God, Science, and Self: Muhammad Iqbal's Reconstruction of Religious Thought
Paperback, 176 pages
Muhammad Iqbal (d. 1938) was one of the most influential modernist Islamic thinkers of the early twentieth century. His work as a poet, politician, philosopher, and public intellectual was widely recognized in his lifetime and plays a major role in contemporary conversations about Islam, modernity, and tradition.
God, Science, and Self examines the patterns of reasoning at work in Iqbal's philosophic magnum opus, arguably the most significant text of modernist Islamic philosophy, The Reconstruction of Religious Thought in Islam. Since its initial publication in 1934, The Reconstruction has left scholars in a quandary: its themes appear eclectic, and its arguments contradictory and philosophically perplexing. In this groundbreaking study, Nauman Faizi argues that the keys to demystifying the contradictions of The Reconstruction are two competing epistemologies at play within the work.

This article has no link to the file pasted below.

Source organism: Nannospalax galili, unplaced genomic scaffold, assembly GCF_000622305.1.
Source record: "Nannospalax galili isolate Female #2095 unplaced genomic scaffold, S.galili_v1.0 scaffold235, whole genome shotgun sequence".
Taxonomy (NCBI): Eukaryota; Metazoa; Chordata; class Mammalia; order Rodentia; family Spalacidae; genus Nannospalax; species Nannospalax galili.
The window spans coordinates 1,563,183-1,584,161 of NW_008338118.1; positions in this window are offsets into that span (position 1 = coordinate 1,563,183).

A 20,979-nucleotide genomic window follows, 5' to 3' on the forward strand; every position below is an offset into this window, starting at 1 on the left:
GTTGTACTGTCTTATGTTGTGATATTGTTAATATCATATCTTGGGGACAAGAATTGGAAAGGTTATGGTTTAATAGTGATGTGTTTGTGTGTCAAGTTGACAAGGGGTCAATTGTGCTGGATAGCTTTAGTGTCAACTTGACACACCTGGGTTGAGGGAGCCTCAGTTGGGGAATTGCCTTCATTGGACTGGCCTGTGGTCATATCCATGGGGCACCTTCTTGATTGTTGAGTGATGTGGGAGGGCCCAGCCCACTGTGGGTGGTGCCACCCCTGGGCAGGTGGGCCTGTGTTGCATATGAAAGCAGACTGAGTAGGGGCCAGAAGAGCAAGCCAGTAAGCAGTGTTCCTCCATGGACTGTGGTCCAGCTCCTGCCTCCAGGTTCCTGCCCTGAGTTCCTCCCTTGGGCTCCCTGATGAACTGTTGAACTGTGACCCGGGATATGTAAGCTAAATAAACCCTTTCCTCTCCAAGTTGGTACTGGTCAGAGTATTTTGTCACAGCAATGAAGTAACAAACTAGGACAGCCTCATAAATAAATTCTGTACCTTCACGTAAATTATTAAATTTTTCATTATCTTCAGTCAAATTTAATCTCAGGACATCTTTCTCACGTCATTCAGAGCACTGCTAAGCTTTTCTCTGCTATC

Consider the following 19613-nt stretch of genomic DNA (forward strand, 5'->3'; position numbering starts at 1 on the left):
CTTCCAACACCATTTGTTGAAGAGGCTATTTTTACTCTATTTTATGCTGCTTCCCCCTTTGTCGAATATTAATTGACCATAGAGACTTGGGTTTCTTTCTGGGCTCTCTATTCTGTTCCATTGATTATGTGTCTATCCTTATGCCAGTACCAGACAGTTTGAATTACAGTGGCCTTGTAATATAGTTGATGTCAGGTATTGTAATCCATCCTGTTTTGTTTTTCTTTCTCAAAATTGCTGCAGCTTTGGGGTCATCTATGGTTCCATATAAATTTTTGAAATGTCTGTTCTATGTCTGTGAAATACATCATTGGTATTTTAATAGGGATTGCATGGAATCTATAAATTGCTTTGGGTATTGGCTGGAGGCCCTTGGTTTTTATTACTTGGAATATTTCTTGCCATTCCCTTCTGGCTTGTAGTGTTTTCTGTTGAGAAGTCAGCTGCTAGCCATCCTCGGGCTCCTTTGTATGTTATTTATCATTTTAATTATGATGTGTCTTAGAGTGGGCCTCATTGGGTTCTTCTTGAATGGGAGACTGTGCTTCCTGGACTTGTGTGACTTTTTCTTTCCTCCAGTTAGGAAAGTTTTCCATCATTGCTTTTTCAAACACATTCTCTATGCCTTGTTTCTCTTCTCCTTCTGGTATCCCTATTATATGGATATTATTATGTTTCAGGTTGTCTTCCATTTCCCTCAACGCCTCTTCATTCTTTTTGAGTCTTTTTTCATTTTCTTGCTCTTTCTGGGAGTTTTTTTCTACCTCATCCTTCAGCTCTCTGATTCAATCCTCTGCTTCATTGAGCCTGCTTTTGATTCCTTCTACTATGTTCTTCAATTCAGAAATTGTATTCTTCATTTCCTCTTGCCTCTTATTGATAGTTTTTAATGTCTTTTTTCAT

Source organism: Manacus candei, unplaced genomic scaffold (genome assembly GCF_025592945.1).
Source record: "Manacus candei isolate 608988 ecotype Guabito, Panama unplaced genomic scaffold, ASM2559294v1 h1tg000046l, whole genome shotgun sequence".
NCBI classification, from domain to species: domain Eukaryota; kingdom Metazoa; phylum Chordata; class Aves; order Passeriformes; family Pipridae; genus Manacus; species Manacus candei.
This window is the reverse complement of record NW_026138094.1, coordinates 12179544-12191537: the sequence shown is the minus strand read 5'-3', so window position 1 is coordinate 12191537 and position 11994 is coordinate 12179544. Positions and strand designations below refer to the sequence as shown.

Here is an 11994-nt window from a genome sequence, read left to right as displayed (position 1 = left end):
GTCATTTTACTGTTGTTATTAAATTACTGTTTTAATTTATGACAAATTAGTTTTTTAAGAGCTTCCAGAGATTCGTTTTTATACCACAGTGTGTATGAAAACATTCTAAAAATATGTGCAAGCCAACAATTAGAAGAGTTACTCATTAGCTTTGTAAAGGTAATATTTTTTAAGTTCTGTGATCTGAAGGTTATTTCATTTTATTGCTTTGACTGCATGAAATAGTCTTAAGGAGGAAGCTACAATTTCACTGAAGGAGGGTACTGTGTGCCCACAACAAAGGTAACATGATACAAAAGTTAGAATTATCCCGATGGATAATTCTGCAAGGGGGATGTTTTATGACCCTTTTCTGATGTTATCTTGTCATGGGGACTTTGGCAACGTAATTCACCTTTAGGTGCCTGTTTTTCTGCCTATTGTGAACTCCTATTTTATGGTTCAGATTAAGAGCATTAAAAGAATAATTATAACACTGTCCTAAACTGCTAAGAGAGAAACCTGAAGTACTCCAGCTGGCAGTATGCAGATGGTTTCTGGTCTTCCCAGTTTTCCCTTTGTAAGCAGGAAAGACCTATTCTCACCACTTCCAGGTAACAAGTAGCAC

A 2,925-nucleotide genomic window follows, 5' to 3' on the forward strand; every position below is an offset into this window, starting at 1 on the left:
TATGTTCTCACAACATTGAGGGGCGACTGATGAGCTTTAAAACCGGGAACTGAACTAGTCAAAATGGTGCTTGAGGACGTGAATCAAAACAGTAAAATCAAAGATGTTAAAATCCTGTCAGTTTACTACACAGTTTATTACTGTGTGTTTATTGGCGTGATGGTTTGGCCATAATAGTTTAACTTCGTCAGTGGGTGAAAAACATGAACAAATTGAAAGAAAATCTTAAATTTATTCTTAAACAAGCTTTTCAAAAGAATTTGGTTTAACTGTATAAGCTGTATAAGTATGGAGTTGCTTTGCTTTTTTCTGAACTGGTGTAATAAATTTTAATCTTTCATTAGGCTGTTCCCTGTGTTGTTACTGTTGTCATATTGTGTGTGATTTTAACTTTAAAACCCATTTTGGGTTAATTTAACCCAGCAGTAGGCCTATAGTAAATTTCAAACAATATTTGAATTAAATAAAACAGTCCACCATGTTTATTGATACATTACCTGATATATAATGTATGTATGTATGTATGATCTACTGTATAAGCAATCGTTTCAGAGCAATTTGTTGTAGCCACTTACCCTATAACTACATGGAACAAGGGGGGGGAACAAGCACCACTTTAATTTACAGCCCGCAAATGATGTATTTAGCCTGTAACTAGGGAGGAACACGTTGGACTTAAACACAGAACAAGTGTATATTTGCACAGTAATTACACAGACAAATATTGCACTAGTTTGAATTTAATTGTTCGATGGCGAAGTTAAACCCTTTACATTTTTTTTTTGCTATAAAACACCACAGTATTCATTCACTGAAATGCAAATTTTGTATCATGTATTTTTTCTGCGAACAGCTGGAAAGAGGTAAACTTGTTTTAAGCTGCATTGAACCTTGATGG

Iqbal takes knowledge to be descriptive, essential, foundational, and binary, but he also takes knowledge to be performative, contextual, probabilistic, and vague. Faizi demonstrates how these approaches to knowledge shape Iqbal's claims about personhood, God, scripture, philosophy, and science. God, Science, and Self offers an original approach to interpreting Islamic thought as it crafts relationships between scriptural texts, philosophic thought, and scientific claims for modern Muslim subjects.